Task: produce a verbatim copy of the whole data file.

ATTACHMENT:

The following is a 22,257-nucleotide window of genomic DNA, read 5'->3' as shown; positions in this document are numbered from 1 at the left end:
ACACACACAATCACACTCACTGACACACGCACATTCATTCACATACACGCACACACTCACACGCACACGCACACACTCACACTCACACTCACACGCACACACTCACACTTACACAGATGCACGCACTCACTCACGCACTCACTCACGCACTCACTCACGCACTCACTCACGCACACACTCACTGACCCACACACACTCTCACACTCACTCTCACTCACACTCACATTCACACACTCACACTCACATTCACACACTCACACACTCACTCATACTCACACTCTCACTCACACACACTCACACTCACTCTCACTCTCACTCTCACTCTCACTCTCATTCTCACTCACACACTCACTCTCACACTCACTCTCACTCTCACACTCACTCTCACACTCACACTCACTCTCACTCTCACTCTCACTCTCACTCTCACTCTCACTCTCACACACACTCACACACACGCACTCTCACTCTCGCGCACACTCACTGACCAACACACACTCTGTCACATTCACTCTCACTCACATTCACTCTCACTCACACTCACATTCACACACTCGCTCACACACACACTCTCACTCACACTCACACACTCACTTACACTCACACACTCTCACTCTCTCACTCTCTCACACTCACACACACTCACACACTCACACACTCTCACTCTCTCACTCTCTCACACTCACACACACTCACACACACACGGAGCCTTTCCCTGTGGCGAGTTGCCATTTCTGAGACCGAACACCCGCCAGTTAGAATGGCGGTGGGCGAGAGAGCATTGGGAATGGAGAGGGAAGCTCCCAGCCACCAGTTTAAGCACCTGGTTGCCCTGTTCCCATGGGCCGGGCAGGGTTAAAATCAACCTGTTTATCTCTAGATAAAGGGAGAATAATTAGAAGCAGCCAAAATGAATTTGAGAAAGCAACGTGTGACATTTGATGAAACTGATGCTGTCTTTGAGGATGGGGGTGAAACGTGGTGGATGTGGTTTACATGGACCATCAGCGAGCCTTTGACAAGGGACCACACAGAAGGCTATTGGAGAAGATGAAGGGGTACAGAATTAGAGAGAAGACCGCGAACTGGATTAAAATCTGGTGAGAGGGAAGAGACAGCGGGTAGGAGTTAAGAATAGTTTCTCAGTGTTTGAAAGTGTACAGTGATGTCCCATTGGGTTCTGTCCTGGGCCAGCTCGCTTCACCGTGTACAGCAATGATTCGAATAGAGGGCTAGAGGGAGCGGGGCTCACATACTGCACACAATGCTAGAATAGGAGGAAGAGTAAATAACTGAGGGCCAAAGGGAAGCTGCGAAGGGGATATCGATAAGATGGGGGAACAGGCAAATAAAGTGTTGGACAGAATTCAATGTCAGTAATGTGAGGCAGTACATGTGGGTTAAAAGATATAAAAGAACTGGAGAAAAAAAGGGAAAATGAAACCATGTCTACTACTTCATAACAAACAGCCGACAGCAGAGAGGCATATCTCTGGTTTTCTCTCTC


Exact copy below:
The following is a 22,257-nucleotide window of genomic DNA, read 5'->3' as shown; positions in this document are numbered from 1 at the left end:
ACACACACAATCACACTCACTGACACACGCACATTCATTCACATACACGCACACACTCACACGCACACGCACACACTCACACTCACACTCACACGCACACACTCACACTTACACAGATGCACGCACTCACTCACGCACTCACTCACGCACTCACTCACGCACTCACTCACGCACACACTCACTGACCCACACACACTCTCACACTCACTCTCACTCACACTCACATTCACACACTCACACTCACATTCACACACTCACACACTCACTCATACTCACACTCTCACTCACACACACTCACACTCACTCTCACTCTCACTCTCACTCTCACTCTCATTCTCACTCACACACTCACTCTCACACTCACTCTCACTCTCACACTCACTCTCACACTCACACTCACTCTCACTCTCACTCTCACTCTCACTCTCACTCTCACTCTCACACACACTCACACACACGCACTCTCACTCTCGCGCACACTCACTGACCAACACACACTCTGTCACATTCACTCTCACTCACATTCACTCTCACTCACACTCACATTCACACACTCGCTCACACACACACTCTCACTCACACTCACACACTCACTTACACTCACACACTCTCACTCTCTCACTCTCTCACACTCACACACACTCACACACTCACACACTCTCACTCTCTCACTCTCTCACACTCACACACACTCACACACACACGGAGCCTTTCCCTGTGGCGAGTTGCCATTTCTGAGACCGAACACCCGCCAGTTAGAATGGCGGTGGGCGAGAGAGCATTGGGAATGGAGAGGGAAGCTCCCAGCCACCAGTTTAAGCACCTGGTTGCCCTGTTCCCATGGGCCGGGCAGGGTTAAAATCAACCTGTTTATCTCTAGATAAAGGGAGAATAATTAGAAGCAGCCAAAATGAATTTGAGAAAGCAACGTGTGACATTTGATGAAACTGATGCTGTCTTTGAGGATGGGGGTGAAACGTGGTGGATGTGGTTTACATGGACCATCAGCGAGCCTTTGACAAGGGACCACACAGAAGGCTATTGGAGAAGATGAAGGGGTACAGAATTAGAGAGAAGACCGCGAACTGGATTAAAATCTGGTGAGAGGGAAGAGACAGCGGGTAGGAGTTAAGAATAGTTTCTCAGTGTTTGAAAGTGTACAGTGATGTCCCATTGGGTTCTGTCCTGGGCCAGCTCGCTTCACCGTGTACAGCAATGATTCGAATAGAGGGCTAGAGGGAGCGGGGCTCACATACTGCACACAATGCTAGAATAGGAGGAAGAGTAAATAACTGAGGGCCAAAGGGAAGCTGCGAAGGGGATATCGATAAGATGGGGGAACAGGCAAATAAAGTGTTGGACAGAATTCAATGTCAGTAATGTGAGGCAGTACATGTGGGTTAAAAGATATAAAAGAACTGGAGAAAAAAAGGGAAAATGAAACCATGTCTACTACTTCATAACAAACAGCCGACAGCAGAGAGGCATATCTCTGGTTTTCTCTCTC